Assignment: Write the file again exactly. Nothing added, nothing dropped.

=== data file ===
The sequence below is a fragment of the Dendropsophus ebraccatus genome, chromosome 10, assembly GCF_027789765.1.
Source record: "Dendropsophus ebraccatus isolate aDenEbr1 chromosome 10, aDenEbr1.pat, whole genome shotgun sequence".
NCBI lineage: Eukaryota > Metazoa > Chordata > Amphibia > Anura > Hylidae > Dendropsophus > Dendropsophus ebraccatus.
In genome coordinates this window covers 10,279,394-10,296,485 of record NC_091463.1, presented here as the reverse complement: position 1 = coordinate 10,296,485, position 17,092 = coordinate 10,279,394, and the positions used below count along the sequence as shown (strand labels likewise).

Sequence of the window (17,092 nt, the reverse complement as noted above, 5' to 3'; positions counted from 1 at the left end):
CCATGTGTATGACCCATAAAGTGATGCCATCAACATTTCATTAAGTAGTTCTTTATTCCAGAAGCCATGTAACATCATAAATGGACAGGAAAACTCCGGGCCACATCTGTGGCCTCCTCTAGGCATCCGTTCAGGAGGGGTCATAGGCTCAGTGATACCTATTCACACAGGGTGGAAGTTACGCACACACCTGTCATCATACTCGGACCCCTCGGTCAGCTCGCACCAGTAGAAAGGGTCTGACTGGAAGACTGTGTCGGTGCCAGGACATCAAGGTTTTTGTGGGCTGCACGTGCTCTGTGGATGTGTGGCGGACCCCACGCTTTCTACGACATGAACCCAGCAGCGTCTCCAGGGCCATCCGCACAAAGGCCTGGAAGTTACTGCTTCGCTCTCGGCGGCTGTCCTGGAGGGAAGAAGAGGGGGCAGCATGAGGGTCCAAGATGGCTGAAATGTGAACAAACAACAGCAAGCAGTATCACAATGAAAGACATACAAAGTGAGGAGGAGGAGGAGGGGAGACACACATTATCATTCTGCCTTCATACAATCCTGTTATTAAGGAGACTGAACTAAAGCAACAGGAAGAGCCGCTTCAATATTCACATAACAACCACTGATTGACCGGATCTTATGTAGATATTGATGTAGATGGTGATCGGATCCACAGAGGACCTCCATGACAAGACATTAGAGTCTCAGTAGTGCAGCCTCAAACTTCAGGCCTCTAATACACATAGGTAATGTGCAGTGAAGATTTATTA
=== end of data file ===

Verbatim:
The sequence below is a fragment of the Dendropsophus ebraccatus genome, chromosome 10, assembly GCF_027789765.1.
Source record: "Dendropsophus ebraccatus isolate aDenEbr1 chromosome 10, aDenEbr1.pat, whole genome shotgun sequence".
NCBI lineage: Eukaryota > Metazoa > Chordata > Amphibia > Anura > Hylidae > Dendropsophus > Dendropsophus ebraccatus.
In genome coordinates this window covers 10,279,394-10,296,485 of record NC_091463.1, presented here as the reverse complement: position 1 = coordinate 10,296,485, position 17,092 = coordinate 10,279,394, and the positions used below count along the sequence as shown (strand labels likewise).

Sequence of the window (17,092 nt, the reverse complement as noted above, 5' to 3'; positions counted from 1 at the left end):
CCATGTGTATGACCCATAAAGTGATGCCATCAACATTTCATTAAGTAGTTCTTTATTCCAGAAGCCATGTAACATCATAAATGGACAGGAAAACTCCGGGCCACATCTGTGGCCTCCTCTAGGCATCCGTTCAGGAGGGGTCATAGGCTCAGTGATACCTATTCACACAGGGTGGAAGTTACGCACACACCTGTCATCATACTCGGACCCCTCGGTCAGCTCGCACCAGTAGAAAGGGTCTGACTGGAAGACTGTGTCGGTGCCAGGACATCAAGGTTTTTGTGGGCTGCACGTGCTCTGTGGATGTGTGGCGGACCCCACGCTTTCTACGACATGAACCCAGCAGCGTCTCCAGGGCCATCCGCACAAAGGCCTGGAAGTTACTGCTTCGCTCTCGGCGGCTGTCCTGGAGGGAAGAAGAGGGGGCAGCATGAGGGTCCAAGATGGCTGAAATGTGAACAAACAACAGCAAGCAGTATCACAATGAAAGACATACAAAGTGAGGAGGAGGAGGAGGGGAGACACACATTATCATTCTGCCTTCATACAATCCTGTTATTAAGGAGACTGAACTAAAGCAACAGGAAGAGCCGCTTCAATATTCACATAACAACCACTGATTGACCGGATCTTATGTAGATATTGATGTAGATGGTGATCGGATCCACAGAGGACCTCCATGACAAGACATTAGAGTCTCAGTAGTGCAGCCTCAAACTTCAGGCCTCTAATACACATAGGTAATGTGCAGTGAAGATTTATTA